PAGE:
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Old 05-10-2009, 02:57 PM   #1
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Default Hilton Pond Center for Piedmont Natural History

Hilton Pond Center for Piedmont Natural History is a 501(c)(3) non-profit organization based in York, South Carolina USA. Our mission is is to "conserve animals, plants, habitats, and other natural components of the Piedmont Region of the eastern United States through observation, scientific study, and education for students of all ages." The Center is the most active bird banding site in the Carolinas, with more than 52,000 individuals of 124 species banded since 1982. Through "Operation RubyThroat: The Hummingbird Project" Bill Hilton Jr., the Center's executive director, specializes in research on Ruby-throated Hummingbirds, Archilochus colubris, and has banded 4,000 of them at York. He is also the only scientist studying and banding ruby-throats on their wintering grounds in Central America. Since 2000 he has published "This Week at Hilton Pond," an award-winning series of on-line photo essays that appear on the Center's Web site. Each installment examines in words and images a plant, animal, or natural phenomenon at Hilton Pond--or beyond. see Nature: Hilton Pond Center for Piedmont Natural History (York, South Carolina USA) and Hummingbirds: Operation RubyThroat, The Hummingbird Project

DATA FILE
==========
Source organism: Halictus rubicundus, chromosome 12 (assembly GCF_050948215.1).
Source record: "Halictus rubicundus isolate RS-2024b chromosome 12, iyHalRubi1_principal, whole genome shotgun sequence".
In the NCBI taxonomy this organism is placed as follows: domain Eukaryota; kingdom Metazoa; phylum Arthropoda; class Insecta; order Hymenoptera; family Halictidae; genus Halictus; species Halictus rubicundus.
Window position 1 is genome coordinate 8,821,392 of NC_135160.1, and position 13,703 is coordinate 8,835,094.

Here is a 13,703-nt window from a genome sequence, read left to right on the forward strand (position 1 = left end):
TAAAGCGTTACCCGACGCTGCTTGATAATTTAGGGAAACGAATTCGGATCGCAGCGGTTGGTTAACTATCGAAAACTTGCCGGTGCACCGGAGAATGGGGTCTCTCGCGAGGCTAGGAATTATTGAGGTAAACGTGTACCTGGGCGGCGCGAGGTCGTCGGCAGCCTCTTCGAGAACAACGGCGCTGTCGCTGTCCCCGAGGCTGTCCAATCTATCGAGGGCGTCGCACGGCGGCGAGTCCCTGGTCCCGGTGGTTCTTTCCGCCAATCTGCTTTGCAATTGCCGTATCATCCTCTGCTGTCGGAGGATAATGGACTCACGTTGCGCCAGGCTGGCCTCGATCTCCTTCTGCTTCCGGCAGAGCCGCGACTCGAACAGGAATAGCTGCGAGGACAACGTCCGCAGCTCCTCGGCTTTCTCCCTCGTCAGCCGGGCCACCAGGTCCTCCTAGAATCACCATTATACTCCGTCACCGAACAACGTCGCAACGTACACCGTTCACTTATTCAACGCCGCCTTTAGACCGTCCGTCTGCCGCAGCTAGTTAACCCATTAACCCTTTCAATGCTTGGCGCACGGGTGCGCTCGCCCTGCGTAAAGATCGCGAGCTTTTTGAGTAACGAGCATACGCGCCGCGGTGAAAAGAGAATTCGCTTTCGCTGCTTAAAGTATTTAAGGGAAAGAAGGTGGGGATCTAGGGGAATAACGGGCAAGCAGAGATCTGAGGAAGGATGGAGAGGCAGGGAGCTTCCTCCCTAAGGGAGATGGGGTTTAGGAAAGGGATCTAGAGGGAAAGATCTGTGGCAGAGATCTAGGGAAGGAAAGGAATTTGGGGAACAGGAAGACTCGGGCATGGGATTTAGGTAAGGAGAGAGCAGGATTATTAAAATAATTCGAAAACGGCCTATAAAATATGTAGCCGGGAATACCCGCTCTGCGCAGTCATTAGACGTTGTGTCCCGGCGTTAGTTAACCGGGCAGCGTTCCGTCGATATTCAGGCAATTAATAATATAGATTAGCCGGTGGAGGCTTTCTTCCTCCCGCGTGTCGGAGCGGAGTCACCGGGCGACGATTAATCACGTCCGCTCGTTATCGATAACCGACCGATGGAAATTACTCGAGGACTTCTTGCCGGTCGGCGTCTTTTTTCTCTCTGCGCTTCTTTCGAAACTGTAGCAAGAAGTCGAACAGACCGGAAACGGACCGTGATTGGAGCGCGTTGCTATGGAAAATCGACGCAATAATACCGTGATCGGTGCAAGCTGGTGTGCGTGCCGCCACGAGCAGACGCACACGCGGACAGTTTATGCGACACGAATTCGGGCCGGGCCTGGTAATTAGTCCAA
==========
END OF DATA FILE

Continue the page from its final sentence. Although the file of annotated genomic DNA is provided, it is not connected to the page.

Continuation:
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Old 05-10-2009, 03:45 PM   #2
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I've seen your site before. You have great photos of hummingbirds. I have used your site to identify the few that have visited my hummingbird feeders.
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Old 05-10-2009, 05:50 PM   #3
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Arrow Hilton Pond 04/22/09 (Nature Festivals)

We were away from home the second half of April due to presentations, field trips, and/or bird banding workshops we led at nature festivals in Florida and West Virginia. We've described the adventures--complete with images of birds, wildflowers, and other natural stuff--in our "This Week at Hilton Pond" photo essay for 22-30 April 2009. To view the installment, please visit Nature Festivals: Sunny Florida & Appalachian Spring . As always we include a list of birds banded and recaptured at Hilton Pond during the period, few as they were.

Happy Nature Watching!

BILL
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Old 05-22-2009, 08:31 PM   #4
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Arrow Hilton Pond 05/01/09 (Mayflower Quiz)

It's been a while since we posted a contest to our Web site, so "This
Week at Hilton Pond" we've designed a Mayflower Quiz. No, it's not a
test about your knowledge of the Pilgrims who landed at Plymouth Rock
but of plants we found blooming in South Carolina or West Virginia
during the first part of this month. To view our photo essay for 1-21
May 2009--and to see how many Mayflowers you can identify--please
visit Mayflower Quiz (The Blossoms Of May)